Empty apologies for needless NHS crisis
On 4th January, Prime Minister Theresa May joined Health Secretary Jeremy Hunt in issuing a hollow apology for the state of the NHS.
Even as she spoke news was emerging of an 81-year old Essex woman who died waiting for an ambulance which took four hours to arrive, and two deaths of older patients waiting to be seen in an overcrowded A&E in the West Midlands.
Nonetheless on 7th January May told Andrew Marr and viewers how “proud” she was of the government’s record on the NHS. In other words the apology was meaningless. There’s no point in apologising if she won’t end the real terms freeze on NHS funding, which - despite repeated warnings from NHS Providers, the NHS Confederation, the health unions and almost every NHS professional body - has been in place since George Osborne took office in 2010.
Since May’s apology almost 70 medical directors from struggling NHS trusts across England signed a joint letter to her expressing their concern that the NHS is now “severely and chronically underfunded”, with “insufficient hospital beds and staff of all disciplines” to cope with the rising caseload.
Almost eight brutal years of virtually frozen NHS funding and cuts in social care have reduced spending on health and the numbers of hospital beds to the lowest of any equivalent country - reducing front line health services in many areas to ‘third world’ conditions. Meanwhile cost pressures on the NHS have increased by up to 4% each year, and in addition the population has grown by 4 million - leaving our NHS with inadequate investment in staff and resources.
8,000 front line beds and 20% of mental health beds have closed. Eight years of below inflation pay settlements have left 100,000 vacant posts across the NHS. November’s belated Budget announcement of £350m extra came too late to put proper plans in place, and still leaves the NHS well short of the increased costs it faces. On 31st December more than half England’s hospitals had at least 95% of their beds full. Ambulances queue for hours to hand over seriously ill patients; corridors are frequently used as desperate, dangerous last resort areas for sometimes hundreds of patients to wait for treatment. NHS England has ordered a halt to elective surgery until at least the end of January. Even cancer treatment is feeling the strain, with missed targets and possible reductions in care.
Meanwhile cuts and privatisation have reduced social care to chaos, and billions are being wasted on a costly competitive ‘market’ which hands NHS contracts to profit-hungry companies like Virgin.
We don’t want apologies, we want changes: that’s why Health Campaigns Together, with the People’s Assembly, have called a day of action on 3rd February, with a demonstration in London and events all over England demanding:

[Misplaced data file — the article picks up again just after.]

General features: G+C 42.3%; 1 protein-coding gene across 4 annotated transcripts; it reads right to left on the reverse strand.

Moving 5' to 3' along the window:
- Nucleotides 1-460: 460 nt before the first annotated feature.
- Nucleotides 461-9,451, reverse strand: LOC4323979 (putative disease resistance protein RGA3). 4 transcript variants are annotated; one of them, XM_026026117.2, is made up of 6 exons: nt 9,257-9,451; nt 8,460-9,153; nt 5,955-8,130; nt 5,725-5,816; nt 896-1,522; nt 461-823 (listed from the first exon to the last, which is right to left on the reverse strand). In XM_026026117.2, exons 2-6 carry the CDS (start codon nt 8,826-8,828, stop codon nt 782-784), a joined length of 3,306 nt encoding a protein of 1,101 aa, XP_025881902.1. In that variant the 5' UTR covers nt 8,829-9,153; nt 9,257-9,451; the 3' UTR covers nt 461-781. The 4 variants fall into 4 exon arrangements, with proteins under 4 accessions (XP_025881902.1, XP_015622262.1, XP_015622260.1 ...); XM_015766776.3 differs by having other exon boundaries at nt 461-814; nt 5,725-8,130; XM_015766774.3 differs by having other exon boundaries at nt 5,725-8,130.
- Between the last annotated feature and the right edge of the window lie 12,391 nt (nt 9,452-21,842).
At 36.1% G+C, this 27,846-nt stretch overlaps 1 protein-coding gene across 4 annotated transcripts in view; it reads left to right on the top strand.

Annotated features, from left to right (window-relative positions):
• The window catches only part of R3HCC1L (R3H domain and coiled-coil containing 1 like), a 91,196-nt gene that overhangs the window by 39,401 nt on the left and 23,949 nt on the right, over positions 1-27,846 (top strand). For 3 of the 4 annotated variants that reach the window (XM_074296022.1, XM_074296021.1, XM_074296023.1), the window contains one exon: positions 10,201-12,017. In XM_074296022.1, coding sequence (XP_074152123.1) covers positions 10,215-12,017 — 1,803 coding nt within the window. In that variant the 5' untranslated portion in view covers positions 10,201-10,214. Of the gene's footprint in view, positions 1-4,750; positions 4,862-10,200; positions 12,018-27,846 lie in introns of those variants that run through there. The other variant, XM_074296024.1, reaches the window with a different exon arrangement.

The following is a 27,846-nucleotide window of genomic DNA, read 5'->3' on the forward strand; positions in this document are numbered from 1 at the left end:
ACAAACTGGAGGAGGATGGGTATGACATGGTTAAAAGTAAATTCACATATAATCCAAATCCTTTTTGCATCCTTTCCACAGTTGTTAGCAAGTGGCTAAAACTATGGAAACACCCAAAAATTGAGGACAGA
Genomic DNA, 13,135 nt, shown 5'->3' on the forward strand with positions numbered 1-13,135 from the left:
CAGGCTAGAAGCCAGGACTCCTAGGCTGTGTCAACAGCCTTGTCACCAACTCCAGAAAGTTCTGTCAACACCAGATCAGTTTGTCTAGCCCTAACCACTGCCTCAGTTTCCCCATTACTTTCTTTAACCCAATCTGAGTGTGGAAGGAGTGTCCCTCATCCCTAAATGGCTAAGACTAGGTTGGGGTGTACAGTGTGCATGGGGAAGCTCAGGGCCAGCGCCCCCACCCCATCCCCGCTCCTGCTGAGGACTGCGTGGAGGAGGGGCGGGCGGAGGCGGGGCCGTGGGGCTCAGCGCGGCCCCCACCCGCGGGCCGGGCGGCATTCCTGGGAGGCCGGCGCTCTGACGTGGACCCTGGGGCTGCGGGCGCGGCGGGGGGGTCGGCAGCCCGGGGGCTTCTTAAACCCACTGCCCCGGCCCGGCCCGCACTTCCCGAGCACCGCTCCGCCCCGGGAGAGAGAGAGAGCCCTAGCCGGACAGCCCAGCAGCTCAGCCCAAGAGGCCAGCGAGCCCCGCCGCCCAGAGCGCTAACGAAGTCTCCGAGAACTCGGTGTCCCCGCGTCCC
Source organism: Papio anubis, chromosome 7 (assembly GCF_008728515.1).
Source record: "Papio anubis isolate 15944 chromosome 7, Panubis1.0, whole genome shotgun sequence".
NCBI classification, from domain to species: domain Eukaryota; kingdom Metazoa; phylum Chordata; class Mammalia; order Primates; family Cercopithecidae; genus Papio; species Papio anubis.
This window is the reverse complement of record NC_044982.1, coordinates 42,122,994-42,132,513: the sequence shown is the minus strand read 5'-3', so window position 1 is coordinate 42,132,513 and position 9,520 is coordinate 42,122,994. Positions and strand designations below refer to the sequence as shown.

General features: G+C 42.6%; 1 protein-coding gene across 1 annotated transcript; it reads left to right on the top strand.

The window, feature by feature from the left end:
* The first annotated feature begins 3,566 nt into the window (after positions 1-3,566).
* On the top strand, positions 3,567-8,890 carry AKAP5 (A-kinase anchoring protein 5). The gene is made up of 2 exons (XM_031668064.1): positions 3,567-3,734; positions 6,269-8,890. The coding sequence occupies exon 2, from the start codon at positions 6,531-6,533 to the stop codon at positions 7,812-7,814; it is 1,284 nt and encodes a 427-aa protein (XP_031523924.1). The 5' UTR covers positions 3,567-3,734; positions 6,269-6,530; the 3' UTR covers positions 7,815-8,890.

» End the winter crisis with a cash injection to restore the NHS budget;
» commit to increased funding each year, at least 3% above inflation;
» end the cap on NHS pay;
» no cuts, closures, or privatisation.
The state of our health service affects us all - and Health Campaigns Together is proud to have won the support last year of over a dozen TUC unions and many other organisations and individuals for our massive 4th March demonstration in London.
We are again inviting all trade unionists and their families and friends to work with us in 2018. Unions and local branches are welcome to affiliate to Health Campaigns Together, distribute our quarterly newspaper, and work with us to build the biggest, broadest possible alliance to force the government to change course, or make way for a government that will.
We are planning big. 5th July 2018 is the 70th birthday of the NHS - and despite the problems we have outlined, we still have much to celebrate.
While its performance has deteriorated since 2010 as a result of the unprecedented squeeze on resources, the dedication and skills of over one million staff have managed against the odds to maintain remarkably high quality services for the majority of patients. But we must not underestimate the extent to which this is now put at risk by continued austerity cuts, the cap on NHS pay which has cut real terms salaries by over 16% since 2010, and plans for even more drastic measures to hold back spending.
We’re proud of, and grateful for, the NHS that has grown and developed since 1948 but we must not be simply celebrating in July - we will also be protesting at the spending freeze and the chaos and privatisation that have followed the Health & Social Care Act imposed in 2012.
Health Campaigns Together is committed to organising a major demonstration and event on 7th July, the Saturday closest to the NHS birthday. We hope Briefing readers and their families and friends will join us.
» For more details follow our website www.healthcampaignstogether.com and Twitter @nhscampaigns.